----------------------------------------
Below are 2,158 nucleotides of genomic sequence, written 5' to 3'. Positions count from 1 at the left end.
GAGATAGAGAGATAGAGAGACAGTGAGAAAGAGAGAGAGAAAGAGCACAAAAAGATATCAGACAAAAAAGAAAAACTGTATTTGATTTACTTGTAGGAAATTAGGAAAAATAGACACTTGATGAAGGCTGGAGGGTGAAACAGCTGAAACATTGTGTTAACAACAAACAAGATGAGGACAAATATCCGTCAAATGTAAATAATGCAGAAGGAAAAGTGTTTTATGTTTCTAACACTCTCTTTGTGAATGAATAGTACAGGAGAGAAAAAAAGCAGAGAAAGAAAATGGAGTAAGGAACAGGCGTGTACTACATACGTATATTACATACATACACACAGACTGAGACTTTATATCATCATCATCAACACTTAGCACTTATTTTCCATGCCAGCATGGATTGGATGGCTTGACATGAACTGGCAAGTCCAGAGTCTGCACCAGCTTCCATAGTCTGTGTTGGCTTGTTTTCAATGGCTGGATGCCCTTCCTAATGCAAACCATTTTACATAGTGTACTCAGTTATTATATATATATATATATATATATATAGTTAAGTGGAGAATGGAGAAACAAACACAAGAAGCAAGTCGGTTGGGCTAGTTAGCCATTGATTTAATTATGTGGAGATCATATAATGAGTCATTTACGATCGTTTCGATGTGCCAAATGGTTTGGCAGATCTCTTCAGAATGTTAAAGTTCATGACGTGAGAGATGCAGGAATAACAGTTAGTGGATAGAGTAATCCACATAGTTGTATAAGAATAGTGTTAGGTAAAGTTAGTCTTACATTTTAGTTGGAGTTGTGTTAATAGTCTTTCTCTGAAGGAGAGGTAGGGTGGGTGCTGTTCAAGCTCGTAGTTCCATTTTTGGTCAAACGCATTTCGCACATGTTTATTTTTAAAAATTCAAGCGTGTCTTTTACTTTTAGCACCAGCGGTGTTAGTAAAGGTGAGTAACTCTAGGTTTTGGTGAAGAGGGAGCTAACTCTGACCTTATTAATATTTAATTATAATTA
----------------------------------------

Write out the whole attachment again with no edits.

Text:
Below are 2,158 nucleotides of genomic sequence, written 5' to 3'. Positions count from 1 at the left end.
GAGATAGAGAGATAGAGAGACAGTGAGAAAGAGAGAGAGAAAGAGCACAAAAAGATATCAGACAAAAAAGAAAAACTGTATTTGATTTACTTGTAGGAAATTAGGAAAAATAGACACTTGATGAAGGCTGGAGGGTGAAACAGCTGAAACATTGTGTTAACAACAAACAAGATGAGGACAAATATCCGTCAAATGTAAATAATGCAGAAGGAAAAGTGTTTTATGTTTCTAACACTCTCTTTGTGAATGAATAGTACAGGAGAGAAAAAAAGCAGAGAAAGAAAATGGAGTAAGGAACAGGCGTGTACTACATACGTATATTACATACATACACACAGACTGAGACTTTATATCATCATCATCAACACTTAGCACTTATTTTCCATGCCAGCATGGATTGGATGGCTTGACATGAACTGGCAAGTCCAGAGTCTGCACCAGCTTCCATAGTCTGTGTTGGCTTGTTTTCAATGGCTGGATGCCCTTCCTAATGCAAACCATTTTACATAGTGTACTCAGTTATTATATATATATATATATATATATATAGTTAAGTGGAGAATGGAGAAACAAACACAAGAAGCAAGTCGGTTGGGCTAGTTAGCCATTGATTTAATTATGTGGAGATCATATAATGAGTCATTTACGATCGTTTCGATGTGCCAAATGGTTTGGCAGATCTCTTCAGAATGTTAAAGTTCATGACGTGAGAGATGCAGGAATAACAGTTAGTGGATAGAGTAATCCACATAGTTGTATAAGAATAGTGTTAGGTAAAGTTAGTCTTACATTTTAGTTGGAGTTGTGTTAATAGTCTTTCTCTGAAGGAGAGGTAGGGTGGGTGCTGTTCAAGCTCGTAGTTCCATTTTTGGTCAAACGCATTTCGCACATGTTTATTTTTAAAAATTCAAGCGTGTCTTTTACTTTTAGCACCAGCGGTGTTAGTAAAGGTGAGTAACTCTAGGTTTTGGTGAAGAGGGAGCTAACTCTGACCTTATTAATATTTAATTATAATTA